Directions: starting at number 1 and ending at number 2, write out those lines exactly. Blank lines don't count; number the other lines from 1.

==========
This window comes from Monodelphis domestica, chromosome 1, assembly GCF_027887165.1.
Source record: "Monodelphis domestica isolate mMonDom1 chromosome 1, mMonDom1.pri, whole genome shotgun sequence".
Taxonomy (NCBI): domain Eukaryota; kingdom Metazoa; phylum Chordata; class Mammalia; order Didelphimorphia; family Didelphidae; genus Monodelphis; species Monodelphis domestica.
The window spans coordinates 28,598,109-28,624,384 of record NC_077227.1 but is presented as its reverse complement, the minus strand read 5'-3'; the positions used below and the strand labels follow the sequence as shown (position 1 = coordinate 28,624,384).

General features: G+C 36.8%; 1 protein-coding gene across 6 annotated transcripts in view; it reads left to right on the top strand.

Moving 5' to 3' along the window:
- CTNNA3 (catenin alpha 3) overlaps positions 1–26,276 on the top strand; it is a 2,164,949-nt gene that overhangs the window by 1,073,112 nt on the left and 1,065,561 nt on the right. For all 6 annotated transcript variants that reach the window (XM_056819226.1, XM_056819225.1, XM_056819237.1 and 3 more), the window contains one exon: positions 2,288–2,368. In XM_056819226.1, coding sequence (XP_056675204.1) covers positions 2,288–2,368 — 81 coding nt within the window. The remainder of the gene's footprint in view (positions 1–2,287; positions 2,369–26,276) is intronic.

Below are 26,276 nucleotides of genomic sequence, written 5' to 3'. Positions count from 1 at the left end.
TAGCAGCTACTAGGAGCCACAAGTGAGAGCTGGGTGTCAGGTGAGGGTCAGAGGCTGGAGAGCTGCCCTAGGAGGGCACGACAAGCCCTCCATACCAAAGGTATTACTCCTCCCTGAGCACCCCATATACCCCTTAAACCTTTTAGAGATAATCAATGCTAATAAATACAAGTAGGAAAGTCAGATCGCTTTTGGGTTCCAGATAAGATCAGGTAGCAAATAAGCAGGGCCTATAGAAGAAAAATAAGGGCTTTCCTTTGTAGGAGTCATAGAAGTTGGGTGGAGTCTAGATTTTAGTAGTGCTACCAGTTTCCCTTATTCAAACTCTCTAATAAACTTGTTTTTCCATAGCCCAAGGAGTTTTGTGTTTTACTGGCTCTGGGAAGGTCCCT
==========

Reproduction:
This window comes from Monodelphis domestica, chromosome 1, assembly GCF_027887165.1.
Source record: "Monodelphis domestica isolate mMonDom1 chromosome 1, mMonDom1.pri, whole genome shotgun sequence".